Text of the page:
No More Timeouts for Tardiness
Some teachers greet tardy students with shame: "That's your third time this week, Charles!" Others prefer sarcasm: "Nice to see Erica has decided to join us." Then there are those who are welcoming: "Good morning, Mario. Take off your jacket, and please join us." And in many cases, teachers follow up their greetings--regardless of tone--by catching latecomers up on what they've missed.
So, which approach is best? None of them. In fact, the best way to greet tardy students is to not greet them at all. One reason for this is that when you draw attention to kids who are late, their classmates are likely to give them attention too: "Yo, what's up, dude?"
An even bigger reason is that interrupting class to acknowledge and accommodate tardy students is a disservice to punctual students. For that matter, it's a disservice to the latecomers themselves, since it conditions them to go through life expecting similar treatment. Yet have you ever heard of a referee delaying a game so that late-arriving fans could grab a hot dog? Or a religious leader holding up a service as oversleepers filed in? And so, just as the show must go on once the curtain rises in the theatre, so must the lesson go on once the bell rings in your classroom.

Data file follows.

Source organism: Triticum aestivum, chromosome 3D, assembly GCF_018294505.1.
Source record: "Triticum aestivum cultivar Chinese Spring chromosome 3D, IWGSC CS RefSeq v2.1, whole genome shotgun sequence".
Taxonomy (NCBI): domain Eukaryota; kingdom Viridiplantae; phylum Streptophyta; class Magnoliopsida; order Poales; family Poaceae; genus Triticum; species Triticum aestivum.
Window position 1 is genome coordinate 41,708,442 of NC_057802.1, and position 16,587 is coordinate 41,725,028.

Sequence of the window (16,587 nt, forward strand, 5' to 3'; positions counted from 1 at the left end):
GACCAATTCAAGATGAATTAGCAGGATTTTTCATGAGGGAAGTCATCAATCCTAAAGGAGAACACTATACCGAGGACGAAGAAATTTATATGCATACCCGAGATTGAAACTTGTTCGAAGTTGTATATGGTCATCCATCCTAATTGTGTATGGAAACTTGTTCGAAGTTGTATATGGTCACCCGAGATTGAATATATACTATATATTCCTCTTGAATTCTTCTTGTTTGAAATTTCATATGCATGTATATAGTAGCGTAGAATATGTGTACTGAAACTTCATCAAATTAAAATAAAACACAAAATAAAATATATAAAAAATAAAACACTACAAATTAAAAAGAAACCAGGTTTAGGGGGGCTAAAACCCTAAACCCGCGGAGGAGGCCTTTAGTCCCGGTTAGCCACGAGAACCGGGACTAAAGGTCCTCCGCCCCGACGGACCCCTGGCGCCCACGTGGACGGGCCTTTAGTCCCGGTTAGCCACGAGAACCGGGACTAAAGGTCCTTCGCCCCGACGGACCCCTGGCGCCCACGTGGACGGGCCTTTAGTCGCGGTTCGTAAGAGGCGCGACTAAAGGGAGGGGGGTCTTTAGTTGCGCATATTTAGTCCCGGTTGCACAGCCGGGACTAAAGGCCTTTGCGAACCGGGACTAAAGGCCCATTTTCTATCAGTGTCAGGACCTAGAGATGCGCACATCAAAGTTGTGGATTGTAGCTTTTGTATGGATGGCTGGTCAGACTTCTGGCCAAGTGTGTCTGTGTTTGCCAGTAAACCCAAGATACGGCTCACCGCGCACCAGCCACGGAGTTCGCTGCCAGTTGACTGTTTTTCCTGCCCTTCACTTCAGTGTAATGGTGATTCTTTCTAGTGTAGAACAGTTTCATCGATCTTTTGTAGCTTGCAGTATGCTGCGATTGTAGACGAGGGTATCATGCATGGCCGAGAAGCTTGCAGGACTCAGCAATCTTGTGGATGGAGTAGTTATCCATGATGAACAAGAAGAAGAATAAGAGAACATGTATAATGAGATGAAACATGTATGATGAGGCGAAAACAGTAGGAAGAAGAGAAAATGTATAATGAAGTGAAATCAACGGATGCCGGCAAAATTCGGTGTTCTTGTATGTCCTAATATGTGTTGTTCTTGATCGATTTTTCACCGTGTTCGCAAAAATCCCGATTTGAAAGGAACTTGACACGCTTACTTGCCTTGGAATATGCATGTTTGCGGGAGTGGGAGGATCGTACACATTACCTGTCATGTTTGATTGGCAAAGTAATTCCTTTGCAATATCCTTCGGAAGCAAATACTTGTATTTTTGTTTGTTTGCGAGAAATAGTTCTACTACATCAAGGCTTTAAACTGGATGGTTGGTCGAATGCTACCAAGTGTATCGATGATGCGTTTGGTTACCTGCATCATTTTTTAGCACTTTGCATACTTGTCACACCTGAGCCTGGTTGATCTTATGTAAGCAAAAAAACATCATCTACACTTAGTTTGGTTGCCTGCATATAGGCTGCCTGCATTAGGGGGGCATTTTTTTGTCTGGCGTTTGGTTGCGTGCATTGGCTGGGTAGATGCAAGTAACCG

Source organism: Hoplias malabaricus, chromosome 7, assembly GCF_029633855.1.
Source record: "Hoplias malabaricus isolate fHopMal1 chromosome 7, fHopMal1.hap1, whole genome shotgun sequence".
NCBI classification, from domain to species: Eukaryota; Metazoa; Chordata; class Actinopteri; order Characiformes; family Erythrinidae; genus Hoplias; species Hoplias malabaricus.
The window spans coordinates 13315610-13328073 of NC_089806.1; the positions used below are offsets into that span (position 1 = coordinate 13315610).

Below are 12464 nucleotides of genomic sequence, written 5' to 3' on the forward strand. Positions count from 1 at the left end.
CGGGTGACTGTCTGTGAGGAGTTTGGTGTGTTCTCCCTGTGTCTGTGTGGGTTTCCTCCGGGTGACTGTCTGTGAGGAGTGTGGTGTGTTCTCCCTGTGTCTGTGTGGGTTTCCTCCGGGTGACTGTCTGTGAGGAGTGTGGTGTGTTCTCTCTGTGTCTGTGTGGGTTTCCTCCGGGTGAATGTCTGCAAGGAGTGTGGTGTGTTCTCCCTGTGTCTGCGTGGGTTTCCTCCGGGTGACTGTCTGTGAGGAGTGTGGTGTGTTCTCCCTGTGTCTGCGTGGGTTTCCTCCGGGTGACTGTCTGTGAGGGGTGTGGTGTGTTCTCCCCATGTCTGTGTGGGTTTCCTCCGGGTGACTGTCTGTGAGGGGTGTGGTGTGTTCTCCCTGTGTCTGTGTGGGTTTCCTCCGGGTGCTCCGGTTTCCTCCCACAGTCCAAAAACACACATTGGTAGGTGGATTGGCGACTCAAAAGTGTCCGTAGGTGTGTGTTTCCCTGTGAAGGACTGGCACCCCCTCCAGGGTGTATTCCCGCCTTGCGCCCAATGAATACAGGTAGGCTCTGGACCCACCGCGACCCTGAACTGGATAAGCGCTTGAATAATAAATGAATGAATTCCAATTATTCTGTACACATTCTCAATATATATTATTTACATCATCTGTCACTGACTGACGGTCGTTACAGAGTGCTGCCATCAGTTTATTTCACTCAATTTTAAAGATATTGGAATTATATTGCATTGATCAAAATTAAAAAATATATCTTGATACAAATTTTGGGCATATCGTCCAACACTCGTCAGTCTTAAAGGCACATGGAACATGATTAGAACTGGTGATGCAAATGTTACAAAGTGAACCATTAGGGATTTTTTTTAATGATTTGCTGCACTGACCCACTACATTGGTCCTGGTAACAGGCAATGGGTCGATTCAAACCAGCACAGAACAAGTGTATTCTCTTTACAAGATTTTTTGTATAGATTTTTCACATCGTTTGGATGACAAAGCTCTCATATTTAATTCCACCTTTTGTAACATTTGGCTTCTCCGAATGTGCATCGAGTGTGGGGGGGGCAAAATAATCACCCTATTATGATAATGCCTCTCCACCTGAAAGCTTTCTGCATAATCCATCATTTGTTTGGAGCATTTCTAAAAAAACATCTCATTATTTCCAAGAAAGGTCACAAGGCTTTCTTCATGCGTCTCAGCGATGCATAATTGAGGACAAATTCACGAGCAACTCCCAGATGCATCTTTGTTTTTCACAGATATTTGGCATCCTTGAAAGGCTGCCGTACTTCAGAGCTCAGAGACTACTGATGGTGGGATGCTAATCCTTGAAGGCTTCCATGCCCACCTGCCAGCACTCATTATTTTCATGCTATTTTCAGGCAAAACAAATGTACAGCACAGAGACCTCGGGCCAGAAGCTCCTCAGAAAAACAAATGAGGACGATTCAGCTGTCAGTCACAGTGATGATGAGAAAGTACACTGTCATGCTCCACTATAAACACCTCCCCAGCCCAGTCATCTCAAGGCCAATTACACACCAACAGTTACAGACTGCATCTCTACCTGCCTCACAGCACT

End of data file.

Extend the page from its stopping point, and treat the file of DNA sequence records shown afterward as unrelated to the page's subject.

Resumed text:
Now don't get me wrong: I'm not saying you should ignore tardiness altogether. Certainly there are students who are late due to circumstances beyond their control, others who could use a talking-to, and others who would benefit from time-management troubleshooting. It may therefore be appropriate for you to comfort, confront, or coach students accordingly (or refer them to a counselor or administrator for support). But the time to intervene is when you don't need to interrupt class to do so.
It's important, then, to continue teaching without missing a beat when students walk in late. But it's also important to take measures that allow students to ease into class as quietly and self-sufficiently as possible. With this in mind, here are some ways to keep you from having to take time out to prevent tardy students from being left out:
- Provide a bin or basket near the entrance to the room for students to place tardy passes (vs. handing them to you).
- Place handouts and other materials in bins or baskets near the entrance or rear of the room (whichever would be least disruptive) so that late students can obtain them on their own.
- Require late students to ask a classmate what they missed (at an appropriate time, of course) rather than ask you. For lower grades especially, you might want to assign students "buddies" for this purpose.
Image by Ainsel, provided by Dreamstime license
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